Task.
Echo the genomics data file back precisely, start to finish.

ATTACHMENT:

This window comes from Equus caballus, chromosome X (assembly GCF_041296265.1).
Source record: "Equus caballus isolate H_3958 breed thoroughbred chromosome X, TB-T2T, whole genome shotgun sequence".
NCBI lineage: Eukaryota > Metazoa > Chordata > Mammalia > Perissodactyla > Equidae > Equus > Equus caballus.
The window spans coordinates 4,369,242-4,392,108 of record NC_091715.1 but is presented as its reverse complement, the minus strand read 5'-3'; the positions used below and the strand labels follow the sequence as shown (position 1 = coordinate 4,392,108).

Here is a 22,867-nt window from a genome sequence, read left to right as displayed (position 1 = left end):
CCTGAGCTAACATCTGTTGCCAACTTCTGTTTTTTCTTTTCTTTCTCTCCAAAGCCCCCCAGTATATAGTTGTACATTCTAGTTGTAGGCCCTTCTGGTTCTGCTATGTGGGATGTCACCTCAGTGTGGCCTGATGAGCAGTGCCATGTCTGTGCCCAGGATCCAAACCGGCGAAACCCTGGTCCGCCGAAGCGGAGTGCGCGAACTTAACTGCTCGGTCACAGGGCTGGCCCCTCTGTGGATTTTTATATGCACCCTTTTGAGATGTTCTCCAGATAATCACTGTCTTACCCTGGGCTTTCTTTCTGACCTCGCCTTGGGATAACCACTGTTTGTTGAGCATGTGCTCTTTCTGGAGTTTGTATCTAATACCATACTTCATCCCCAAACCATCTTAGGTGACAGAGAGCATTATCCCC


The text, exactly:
This window comes from Equus caballus, chromosome X (assembly GCF_041296265.1).
Source record: "Equus caballus isolate H_3958 breed thoroughbred chromosome X, TB-T2T, whole genome shotgun sequence".
NCBI lineage: Eukaryota > Metazoa > Chordata > Mammalia > Perissodactyla > Equidae > Equus > Equus caballus.
The window spans coordinates 4,369,242-4,392,108 of record NC_091715.1 but is presented as its reverse complement, the minus strand read 5'-3'; the positions used below and the strand labels follow the sequence as shown (position 1 = coordinate 4,392,108).

Here is a 22,867-nt window from a genome sequence, read left to right as displayed (position 1 = left end):
CCTGAGCTAACATCTGTTGCCAACTTCTGTTTTTTCTTTTCTTTCTCTCCAAAGCCCCCCAGTATATAGTTGTACATTCTAGTTGTAGGCCCTTCTGGTTCTGCTATGTGGGATGTCACCTCAGTGTGGCCTGATGAGCAGTGCCATGTCTGTGCCCAGGATCCAAACCGGCGAAACCCTGGTCCGCCGAAGCGGAGTGCGCGAACTTAACTGCTCGGTCACAGGGCTGGCCCCTCTGTGGATTTTTATATGCACCCTTTTGAGATGTTCTCCAGATAATCACTGTCTTACCCTGGGCTTTCTTTCTGACCTCGCCTTGGGATAACCACTGTTTGTTGAGCATGTGCTCTTTCTGGAGTTTGTATCTAATACCATACTTCATCCCCAAACCATCTTAGGTGACAGAGAGCATTATCCCC